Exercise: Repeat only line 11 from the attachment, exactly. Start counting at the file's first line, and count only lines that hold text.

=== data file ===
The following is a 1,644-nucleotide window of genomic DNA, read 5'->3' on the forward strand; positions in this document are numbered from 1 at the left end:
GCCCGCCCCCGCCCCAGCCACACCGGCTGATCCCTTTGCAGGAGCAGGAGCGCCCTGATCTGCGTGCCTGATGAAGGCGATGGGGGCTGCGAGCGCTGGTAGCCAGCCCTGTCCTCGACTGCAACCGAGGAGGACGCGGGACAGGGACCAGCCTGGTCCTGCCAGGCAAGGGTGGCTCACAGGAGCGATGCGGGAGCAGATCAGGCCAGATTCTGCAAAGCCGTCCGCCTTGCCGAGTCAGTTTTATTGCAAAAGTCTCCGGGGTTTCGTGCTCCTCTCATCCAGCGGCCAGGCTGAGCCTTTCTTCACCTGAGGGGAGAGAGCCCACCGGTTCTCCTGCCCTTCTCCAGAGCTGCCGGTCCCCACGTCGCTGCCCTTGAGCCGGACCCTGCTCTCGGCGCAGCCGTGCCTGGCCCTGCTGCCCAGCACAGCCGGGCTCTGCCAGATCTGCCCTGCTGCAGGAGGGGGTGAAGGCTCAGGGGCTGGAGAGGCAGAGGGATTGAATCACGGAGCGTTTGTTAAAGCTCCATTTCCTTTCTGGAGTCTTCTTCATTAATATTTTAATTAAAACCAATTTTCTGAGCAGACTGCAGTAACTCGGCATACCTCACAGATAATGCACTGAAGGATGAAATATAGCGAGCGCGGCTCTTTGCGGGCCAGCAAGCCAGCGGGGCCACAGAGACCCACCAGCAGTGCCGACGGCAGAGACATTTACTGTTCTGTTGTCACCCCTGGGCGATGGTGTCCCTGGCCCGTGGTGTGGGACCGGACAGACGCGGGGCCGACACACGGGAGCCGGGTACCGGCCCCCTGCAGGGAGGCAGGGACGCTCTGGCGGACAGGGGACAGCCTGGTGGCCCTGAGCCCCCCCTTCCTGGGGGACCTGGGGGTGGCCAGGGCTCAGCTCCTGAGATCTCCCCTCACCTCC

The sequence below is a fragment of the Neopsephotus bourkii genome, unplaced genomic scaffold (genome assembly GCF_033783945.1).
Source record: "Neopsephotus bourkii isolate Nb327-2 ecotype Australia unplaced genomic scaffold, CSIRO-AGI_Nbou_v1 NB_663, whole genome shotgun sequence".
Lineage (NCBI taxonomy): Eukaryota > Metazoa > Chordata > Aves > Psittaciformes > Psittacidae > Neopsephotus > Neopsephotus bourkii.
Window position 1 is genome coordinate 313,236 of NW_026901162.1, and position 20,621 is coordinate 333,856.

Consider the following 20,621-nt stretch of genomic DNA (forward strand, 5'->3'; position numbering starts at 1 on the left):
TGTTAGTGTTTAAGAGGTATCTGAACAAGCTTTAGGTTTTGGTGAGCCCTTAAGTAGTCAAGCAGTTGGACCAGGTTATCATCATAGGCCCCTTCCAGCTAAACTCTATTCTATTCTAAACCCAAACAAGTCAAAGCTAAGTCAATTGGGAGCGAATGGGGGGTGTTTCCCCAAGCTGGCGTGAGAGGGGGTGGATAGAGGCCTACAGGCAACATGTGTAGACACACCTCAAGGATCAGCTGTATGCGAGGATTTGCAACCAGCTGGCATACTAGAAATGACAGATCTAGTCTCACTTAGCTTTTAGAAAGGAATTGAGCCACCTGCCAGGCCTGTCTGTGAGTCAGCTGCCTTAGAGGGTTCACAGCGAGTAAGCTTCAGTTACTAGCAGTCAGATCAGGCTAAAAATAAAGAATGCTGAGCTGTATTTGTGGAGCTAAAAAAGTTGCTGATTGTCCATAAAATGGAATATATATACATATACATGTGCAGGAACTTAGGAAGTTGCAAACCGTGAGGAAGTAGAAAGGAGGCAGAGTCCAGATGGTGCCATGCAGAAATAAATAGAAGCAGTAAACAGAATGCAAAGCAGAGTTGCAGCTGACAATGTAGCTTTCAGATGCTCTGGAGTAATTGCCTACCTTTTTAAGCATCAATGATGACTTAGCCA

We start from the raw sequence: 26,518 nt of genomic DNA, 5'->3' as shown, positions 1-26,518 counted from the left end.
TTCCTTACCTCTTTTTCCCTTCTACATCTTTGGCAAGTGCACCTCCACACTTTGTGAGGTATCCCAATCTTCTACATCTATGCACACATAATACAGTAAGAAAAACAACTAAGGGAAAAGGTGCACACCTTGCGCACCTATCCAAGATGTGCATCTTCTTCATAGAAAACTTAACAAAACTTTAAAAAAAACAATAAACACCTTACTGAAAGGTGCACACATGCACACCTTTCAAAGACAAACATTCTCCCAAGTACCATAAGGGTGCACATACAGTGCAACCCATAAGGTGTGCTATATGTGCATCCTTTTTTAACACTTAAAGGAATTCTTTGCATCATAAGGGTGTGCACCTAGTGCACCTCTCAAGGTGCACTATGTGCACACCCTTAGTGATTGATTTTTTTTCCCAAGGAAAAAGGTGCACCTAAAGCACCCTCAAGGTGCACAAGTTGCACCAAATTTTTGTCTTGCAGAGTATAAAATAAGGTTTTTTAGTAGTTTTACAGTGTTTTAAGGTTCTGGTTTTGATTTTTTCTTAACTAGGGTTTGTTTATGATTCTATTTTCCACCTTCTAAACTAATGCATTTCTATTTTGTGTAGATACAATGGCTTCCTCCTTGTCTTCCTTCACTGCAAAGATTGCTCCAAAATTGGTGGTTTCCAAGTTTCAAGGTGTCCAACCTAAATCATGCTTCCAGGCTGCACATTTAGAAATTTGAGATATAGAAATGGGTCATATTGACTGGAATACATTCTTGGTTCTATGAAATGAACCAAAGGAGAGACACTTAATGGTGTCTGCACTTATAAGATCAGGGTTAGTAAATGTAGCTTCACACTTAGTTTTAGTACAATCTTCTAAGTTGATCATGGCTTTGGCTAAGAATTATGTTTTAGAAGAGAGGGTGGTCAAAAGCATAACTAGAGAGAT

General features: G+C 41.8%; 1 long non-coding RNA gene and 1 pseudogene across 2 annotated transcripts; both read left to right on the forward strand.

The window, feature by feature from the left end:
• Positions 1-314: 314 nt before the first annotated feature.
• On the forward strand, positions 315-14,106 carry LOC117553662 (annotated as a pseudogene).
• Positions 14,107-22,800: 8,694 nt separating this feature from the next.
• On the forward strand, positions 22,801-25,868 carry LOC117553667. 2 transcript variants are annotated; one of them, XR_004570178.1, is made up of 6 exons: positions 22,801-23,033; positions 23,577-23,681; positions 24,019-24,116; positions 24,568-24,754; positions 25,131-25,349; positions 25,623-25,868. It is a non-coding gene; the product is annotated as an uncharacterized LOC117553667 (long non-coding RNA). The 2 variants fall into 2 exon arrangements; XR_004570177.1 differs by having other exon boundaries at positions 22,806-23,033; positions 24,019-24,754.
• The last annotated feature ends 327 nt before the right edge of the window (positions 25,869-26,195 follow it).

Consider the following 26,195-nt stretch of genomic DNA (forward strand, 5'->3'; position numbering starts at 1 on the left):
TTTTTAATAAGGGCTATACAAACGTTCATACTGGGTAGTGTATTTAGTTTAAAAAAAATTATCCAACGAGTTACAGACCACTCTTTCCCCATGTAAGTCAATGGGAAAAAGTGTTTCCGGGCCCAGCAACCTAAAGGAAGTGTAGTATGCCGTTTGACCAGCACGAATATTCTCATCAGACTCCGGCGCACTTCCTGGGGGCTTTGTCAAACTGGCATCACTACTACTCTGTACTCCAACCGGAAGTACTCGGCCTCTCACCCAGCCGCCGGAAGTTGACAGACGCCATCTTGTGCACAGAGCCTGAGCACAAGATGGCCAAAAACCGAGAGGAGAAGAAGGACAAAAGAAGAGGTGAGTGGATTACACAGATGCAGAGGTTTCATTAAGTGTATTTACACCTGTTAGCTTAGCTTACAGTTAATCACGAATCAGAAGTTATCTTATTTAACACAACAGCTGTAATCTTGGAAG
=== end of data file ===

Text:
General features: G+C 41.8%; 1 long non-coding RNA gene and 1 pseudogene across 2 annotated transcripts; both read left to right on the forward strand.